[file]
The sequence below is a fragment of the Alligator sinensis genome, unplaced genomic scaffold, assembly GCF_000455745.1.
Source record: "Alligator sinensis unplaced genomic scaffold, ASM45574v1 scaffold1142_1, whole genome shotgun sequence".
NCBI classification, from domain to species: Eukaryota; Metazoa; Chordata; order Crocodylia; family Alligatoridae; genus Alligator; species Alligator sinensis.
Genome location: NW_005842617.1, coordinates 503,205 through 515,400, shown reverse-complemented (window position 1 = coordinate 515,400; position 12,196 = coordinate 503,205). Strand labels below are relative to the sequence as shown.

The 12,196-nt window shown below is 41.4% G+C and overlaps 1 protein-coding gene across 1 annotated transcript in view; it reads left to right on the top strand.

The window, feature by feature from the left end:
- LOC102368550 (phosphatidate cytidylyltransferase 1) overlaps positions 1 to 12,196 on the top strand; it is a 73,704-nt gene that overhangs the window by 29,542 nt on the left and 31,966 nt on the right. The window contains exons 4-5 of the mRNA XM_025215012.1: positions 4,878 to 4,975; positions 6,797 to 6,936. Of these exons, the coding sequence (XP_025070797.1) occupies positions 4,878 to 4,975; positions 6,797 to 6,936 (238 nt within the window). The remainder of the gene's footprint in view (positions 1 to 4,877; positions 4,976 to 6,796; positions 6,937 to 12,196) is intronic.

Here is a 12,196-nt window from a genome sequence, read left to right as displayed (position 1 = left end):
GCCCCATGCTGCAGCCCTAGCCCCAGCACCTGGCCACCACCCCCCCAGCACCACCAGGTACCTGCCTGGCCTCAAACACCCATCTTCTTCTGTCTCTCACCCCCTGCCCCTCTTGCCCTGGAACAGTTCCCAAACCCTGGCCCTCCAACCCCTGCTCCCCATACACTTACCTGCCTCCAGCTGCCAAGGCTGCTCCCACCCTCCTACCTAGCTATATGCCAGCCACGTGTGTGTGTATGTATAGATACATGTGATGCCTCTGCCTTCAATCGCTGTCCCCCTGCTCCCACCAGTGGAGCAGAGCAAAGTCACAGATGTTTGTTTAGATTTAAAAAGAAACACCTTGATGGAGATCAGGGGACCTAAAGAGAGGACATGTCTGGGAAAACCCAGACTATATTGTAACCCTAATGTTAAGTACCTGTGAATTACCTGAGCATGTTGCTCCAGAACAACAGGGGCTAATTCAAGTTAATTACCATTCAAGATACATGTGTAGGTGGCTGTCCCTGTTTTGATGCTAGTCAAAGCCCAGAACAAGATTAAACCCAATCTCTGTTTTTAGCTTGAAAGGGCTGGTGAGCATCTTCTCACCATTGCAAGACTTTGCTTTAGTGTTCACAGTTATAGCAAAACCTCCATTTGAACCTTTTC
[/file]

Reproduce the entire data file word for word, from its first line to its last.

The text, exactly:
The sequence below is a fragment of the Alligator sinensis genome, unplaced genomic scaffold, assembly GCF_000455745.1.
Source record: "Alligator sinensis unplaced genomic scaffold, ASM45574v1 scaffold1142_1, whole genome shotgun sequence".
NCBI classification, from domain to species: Eukaryota; Metazoa; Chordata; order Crocodylia; family Alligatoridae; genus Alligator; species Alligator sinensis.
Genome location: NW_005842617.1, coordinates 503,205 through 515,400, shown reverse-complemented (window position 1 = coordinate 515,400; position 12,196 = coordinate 503,205). Strand labels below are relative to the sequence as shown.

The 12,196-nt window shown below is 41.4% G+C and overlaps 1 protein-coding gene across 1 annotated transcript in view; it reads left to right on the top strand.

The window, feature by feature from the left end:
- LOC102368550 (phosphatidate cytidylyltransferase 1) overlaps positions 1 to 12,196 on the top strand; it is a 73,704-nt gene that overhangs the window by 29,542 nt on the left and 31,966 nt on the right. The window contains exons 4-5 of the mRNA XM_025215012.1: positions 4,878 to 4,975; positions 6,797 to 6,936. Of these exons, the coding sequence (XP_025070797.1) occupies positions 4,878 to 4,975; positions 6,797 to 6,936 (238 nt within the window). The remainder of the gene's footprint in view (positions 1 to 4,877; positions 4,976 to 6,796; positions 6,937 to 12,196) is intronic.

Here is a 12,196-nt window from a genome sequence, read left to right as displayed (position 1 = left end):
GCCCCATGCTGCAGCCCTAGCCCCAGCACCTGGCCACCACCCCCCCAGCACCACCAGGTACCTGCCTGGCCTCAAACACCCATCTTCTTCTGTCTCTCACCCCCTGCCCCTCTTGCCCTGGAACAGTTCCCAAACCCTGGCCCTCCAACCCCTGCTCCCCATACACTTACCTGCCTCCAGCTGCCAAGGCTGCTCCCACCCTCCTACCTAGCTATATGCCAGCCACGTGTGTGTGTATGTATAGATACATGTGATGCCTCTGCCTTCAATCGCTGTCCCCCTGCTCCCACCAGTGGAGCAGAGCAAAGTCACAGATGTTTGTTTAGATTTAAAAAGAAACACCTTGATGGAGATCAGGGGACCTAAAGAGAGGACATGTCTGGGAAAACCCAGACTATATTGTAACCCTAATGTTAAGTACCTGTGAATTACCTGAGCATGTTGCTCCAGAACAACAGGGGCTAATTCAAGTTAATTACCATTCAAGATACATGTGTAGGTGGCTGTCCCTGTTTTGATGCTAGTCAAAGCCCAGAACAAGATTAAACCCAATCTCTGTTTTTAGCTTGAAAGGGCTGGTGAGCATCTTCTCACCATTGCAAGACTTTGCTTTAGTGTTCACAGTTATAGCAAAACCTCCATTTGAACCTTTTC